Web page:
Cast Iron Cookbook Review, Crispy Duck, Sheep Herding & More


duck breast

It was a beautiful Sunday, with blue skies and breezy weather. I brought our Sheltie, Skye, who is turning 3 in June, to a ranch in Malibu. Every Sunday sheep herding happens. I spotted the regulars right away; herders ordering their dogs to round up the sheep with a stick. They told me that even for a herding dog, it’s part instinct and part training.


The sheep were adorable, and it was eye opening to see the dogs work. I feel that Skye was probably a little too “urban” and a little too nervous at his first ever sheep encounter, but who knows whether the instinct would click the second time around. We’ll see!

herding sheepdrummond ranch

That’s us! A gorgeous day out at the ranch.


Lodge sent me their new cookbook, Lodge Cast Iron Nation: Great American Cooking from Coast to Coast to review, and I was thrilled! I usually use my cast iron for frittata and maybe some meats, but I was hopeful to explore new ways to use it knowing that the entire cookbook is about cast iron cooking. I found a duck recipe that looked amazing and decided to try it.

duck and sheepduck

The recipe was easy and perfect for cast iron cooking because it uses the high heat of the cast iron to sear the duck before warming it in the oven to finish the cooking. If you own a cast iron at home, the book is full of great recipe ideas, including ones that probably never crossed your mind, like french toast bake, roast chicken, and baked spaghetti. The book is organized by type of dish – appetizer, sides, poultry, meats, desserts, etc. Gorgeous photos and absolutely tasty recipes like this one!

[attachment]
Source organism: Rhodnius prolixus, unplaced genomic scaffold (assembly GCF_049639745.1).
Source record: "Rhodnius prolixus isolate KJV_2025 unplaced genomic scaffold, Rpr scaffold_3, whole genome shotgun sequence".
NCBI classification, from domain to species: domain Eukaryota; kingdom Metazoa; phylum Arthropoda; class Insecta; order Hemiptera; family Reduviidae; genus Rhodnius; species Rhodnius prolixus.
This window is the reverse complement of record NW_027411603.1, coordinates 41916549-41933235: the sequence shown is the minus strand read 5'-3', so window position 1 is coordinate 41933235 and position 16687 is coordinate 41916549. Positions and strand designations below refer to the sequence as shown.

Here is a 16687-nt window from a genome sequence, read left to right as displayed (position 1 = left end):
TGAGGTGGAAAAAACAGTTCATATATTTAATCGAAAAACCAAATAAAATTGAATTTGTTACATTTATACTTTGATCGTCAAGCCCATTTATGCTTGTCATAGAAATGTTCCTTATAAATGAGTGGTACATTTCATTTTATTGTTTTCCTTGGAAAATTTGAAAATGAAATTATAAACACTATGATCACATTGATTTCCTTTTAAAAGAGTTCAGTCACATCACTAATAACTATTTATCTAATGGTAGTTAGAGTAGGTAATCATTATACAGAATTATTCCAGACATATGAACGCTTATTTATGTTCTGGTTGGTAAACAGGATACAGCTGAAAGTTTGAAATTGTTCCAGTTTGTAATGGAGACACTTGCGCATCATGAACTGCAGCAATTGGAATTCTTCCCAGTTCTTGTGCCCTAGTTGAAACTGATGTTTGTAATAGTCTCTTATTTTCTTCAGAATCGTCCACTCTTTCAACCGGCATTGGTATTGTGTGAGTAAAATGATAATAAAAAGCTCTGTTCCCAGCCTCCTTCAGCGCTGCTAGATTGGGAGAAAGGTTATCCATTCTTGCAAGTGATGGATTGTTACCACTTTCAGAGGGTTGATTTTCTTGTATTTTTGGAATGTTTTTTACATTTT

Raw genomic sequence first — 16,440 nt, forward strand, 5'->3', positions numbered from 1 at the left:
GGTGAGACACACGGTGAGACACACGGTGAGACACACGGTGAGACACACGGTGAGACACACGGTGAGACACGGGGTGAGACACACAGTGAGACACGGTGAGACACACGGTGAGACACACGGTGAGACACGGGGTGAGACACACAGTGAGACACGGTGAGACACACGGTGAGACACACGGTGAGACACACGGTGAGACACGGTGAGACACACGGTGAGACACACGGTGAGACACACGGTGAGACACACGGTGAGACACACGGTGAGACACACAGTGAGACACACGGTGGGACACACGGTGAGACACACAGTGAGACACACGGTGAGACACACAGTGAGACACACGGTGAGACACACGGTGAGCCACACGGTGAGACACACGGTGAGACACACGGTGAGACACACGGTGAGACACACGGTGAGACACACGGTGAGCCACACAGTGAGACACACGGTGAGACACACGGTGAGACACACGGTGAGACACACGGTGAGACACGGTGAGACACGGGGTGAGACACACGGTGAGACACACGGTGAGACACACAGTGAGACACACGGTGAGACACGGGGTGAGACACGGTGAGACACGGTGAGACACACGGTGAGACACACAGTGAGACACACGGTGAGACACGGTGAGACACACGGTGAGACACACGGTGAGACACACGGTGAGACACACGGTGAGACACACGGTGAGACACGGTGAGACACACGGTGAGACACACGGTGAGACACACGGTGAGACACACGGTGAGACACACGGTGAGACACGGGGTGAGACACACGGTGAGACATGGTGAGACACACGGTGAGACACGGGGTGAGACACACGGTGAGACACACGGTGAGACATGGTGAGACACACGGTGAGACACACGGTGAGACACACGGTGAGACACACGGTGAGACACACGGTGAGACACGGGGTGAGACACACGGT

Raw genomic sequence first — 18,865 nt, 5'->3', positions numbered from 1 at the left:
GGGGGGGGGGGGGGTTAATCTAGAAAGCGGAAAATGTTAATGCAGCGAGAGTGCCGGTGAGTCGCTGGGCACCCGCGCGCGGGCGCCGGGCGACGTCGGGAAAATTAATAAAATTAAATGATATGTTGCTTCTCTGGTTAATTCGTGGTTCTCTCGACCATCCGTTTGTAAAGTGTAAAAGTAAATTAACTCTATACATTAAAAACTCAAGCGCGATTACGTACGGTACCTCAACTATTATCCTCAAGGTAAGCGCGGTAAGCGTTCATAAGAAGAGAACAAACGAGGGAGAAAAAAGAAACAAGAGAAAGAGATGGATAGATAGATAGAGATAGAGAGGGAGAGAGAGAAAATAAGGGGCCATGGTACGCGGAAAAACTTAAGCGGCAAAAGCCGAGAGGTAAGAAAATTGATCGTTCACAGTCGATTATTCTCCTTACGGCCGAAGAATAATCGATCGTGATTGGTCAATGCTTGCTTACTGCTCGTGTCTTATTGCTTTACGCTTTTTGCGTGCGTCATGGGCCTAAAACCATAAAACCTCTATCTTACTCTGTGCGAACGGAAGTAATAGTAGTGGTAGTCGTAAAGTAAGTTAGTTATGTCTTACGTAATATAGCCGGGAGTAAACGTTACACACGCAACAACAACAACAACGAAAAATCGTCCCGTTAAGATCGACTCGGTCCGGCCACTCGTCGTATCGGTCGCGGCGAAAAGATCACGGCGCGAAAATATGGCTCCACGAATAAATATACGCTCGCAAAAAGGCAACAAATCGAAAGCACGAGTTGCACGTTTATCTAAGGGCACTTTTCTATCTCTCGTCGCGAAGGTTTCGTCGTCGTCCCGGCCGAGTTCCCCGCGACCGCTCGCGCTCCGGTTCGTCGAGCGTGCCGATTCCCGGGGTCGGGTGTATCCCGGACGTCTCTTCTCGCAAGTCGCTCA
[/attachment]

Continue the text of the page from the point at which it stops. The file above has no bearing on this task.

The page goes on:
Pan-Seared Duck Breasts with Fresh Raspberries


  • 2 whole (4 halves) skin-on, boneless duck breasts (about 1/2 pound each)
  • salt and freshly ground black pepper
  • 1 pint fresh raspberries or pitted sweet or sour cherries, depending on what's in season
  • 2 tablespoons raspberry vinegar
  • 1/2 teaspoon sugar
  • Fresh rosemary leaves


  1. Preheat oven to 350F.
  2. Score the duck skin in a diamond pattern, and sprinkle the breasts with salt and pepper. Place the breasts, skin side down, in a Lodge 12-inch cast iron skillet. Set the skillet over medium heat, and cook until the skin is golden brown. Carefully pour off as much of the fat as possible, and refrigerate in a tightly covered container for a future use (like browning potatoes).
  3. Turn the breasts over, skin side up, and place the skillet in the oven. Cook the duck to your desired degree of doneness, 8 to 10 minutes for medium-rare. Transfer the duck breasts to a warm platter to stand at least 5 minutes. The breasts may be sliced or left whole to serve.
  4. Meanwhile, return the skillet to medium heat, add the raspberries, and cook just until they are beginning to burst, about 1 minute or less, depending on their ripeness. Sprinkle them with the vinegar and sugar, and toss to blend. Add a little water to deglaze the pan, scraping up the tasty brown bits from the bottom of the skillet. Pour over the duck breasts to serve. Sprinkle with rosemary. Serves 4.

Note: The cookbook was sent to me by Lodge and I was not paid to write this review. 

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